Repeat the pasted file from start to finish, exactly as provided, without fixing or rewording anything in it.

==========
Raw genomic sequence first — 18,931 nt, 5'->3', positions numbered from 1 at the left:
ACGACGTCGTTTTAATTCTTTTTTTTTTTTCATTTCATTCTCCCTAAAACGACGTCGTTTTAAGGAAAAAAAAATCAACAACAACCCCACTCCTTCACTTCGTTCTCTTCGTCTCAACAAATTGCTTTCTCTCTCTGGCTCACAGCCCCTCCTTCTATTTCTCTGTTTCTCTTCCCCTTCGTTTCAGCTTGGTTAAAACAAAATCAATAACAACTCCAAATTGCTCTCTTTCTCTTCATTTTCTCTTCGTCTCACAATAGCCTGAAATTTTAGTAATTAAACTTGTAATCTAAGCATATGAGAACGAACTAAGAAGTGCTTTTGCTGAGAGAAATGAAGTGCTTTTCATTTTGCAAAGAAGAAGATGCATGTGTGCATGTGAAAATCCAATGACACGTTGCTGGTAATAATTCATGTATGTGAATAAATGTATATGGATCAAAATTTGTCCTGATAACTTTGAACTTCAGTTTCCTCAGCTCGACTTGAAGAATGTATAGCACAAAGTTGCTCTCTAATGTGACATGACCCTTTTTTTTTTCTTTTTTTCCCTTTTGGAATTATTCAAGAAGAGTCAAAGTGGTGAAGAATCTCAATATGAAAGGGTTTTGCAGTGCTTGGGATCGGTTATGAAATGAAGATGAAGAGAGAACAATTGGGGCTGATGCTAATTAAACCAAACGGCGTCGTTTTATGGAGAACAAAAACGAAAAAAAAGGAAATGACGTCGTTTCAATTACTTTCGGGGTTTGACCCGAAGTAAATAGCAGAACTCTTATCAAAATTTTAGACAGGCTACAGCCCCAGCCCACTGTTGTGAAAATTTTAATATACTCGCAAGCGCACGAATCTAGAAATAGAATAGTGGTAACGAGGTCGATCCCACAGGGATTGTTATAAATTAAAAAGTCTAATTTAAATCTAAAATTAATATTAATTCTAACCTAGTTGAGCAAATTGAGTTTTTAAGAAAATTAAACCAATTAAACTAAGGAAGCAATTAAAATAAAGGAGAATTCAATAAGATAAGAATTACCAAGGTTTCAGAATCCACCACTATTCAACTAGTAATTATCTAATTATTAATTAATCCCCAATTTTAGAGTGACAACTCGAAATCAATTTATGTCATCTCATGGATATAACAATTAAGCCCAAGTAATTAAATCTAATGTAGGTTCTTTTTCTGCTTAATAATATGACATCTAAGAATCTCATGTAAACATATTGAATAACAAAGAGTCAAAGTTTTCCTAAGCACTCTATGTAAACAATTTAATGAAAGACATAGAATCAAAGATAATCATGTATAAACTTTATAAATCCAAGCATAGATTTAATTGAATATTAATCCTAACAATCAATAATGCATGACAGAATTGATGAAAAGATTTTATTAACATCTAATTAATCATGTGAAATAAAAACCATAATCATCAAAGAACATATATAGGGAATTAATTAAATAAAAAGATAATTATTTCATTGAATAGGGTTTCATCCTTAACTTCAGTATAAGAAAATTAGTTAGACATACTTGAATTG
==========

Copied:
Raw genomic sequence first — 18,931 nt, 5'->3', positions numbered from 1 at the left:
ACGACGTCGTTTTAATTCTTTTTTTTTTTTCATTTCATTCTCCCTAAAACGACGTCGTTTTAAGGAAAAAAAAATCAACAACAACCCCACTCCTTCACTTCGTTCTCTTCGTCTCAACAAATTGCTTTCTCTCTCTGGCTCACAGCCCCTCCTTCTATTTCTCTGTTTCTCTTCCCCTTCGTTTCAGCTTGGTTAAAACAAAATCAATAACAACTCCAAATTGCTCTCTTTCTCTTCATTTTCTCTTCGTCTCACAATAGCCTGAAATTTTAGTAATTAAACTTGTAATCTAAGCATATGAGAACGAACTAAGAAGTGCTTTTGCTGAGAGAAATGAAGTGCTTTTCATTTTGCAAAGAAGAAGATGCATGTGTGCATGTGAAAATCCAATGACACGTTGCTGGTAATAATTCATGTATGTGAATAAATGTATATGGATCAAAATTTGTCCTGATAACTTTGAACTTCAGTTTCCTCAGCTCGACTTGAAGAATGTATAGCACAAAGTTGCTCTCTAATGTGACATGACCCTTTTTTTTTTCTTTTTTTCCCTTTTGGAATTATTCAAGAAGAGTCAAAGTGGTGAAGAATCTCAATATGAAAGGGTTTTGCAGTGCTTGGGATCGGTTATGAAATGAAGATGAAGAGAGAACAATTGGGGCTGATGCTAATTAAACCAAACGGCGTCGTTTTATGGAGAACAAAAACGAAAAAAAAGGAAATGACGTCGTTTCAATTACTTTCGGGGTTTGACCCGAAGTAAATAGCAGAACTCTTATCAAAATTTTAGACAGGCTACAGCCCCAGCCCACTGTTGTGAAAATTTTAATATACTCGCAAGCGCACGAATCTAGAAATAGAATAGTGGTAACGAGGTCGATCCCACAGGGATTGTTATAAATTAAAAAGTCTAATTTAAATCTAAAATTAATATTAATTCTAACCTAGTTGAGCAAATTGAGTTTTTAAGAAAATTAAACCAATTAAACTAAGGAAGCAATTAAAATAAAGGAGAATTCAATAAGATAAGAATTACCAAGGTTTCAGAATCCACCACTATTCAACTAGTAATTATCTAATTATTAATTAATCCCCAATTTTAGAGTGACAACTCGAAATCAATTTATGTCATCTCATGGATATAACAATTAAGCCCAAGTAATTAAATCTAATGTAGGTTCTTTTTCTGCTTAATAATATGACATCTAAGAATCTCATGTAAACATATTGAATAACAAAGAGTCAAAGTTTTCCTAAGCACTCTATGTAAACAATTTAATGAAAGACATAGAATCAAAGATAATCATGTATAAACTTTATAAATCCAAGCATAGATTTAATTGAATATTAATCCTAACAATCAATAATGCATGACAGAATTGATGAAAAGATTTTATTAACATCTAATTAATCATGTGAAATAAAAACCATAATCATCAAAGAACATATATAGGGAATTAATTAAATAAAAAGATAATTATTTCATTGAATAGGGTTTCATCCTTAACTTCAGTATAAGAAAATTAGTTAGACATACTTGAATTG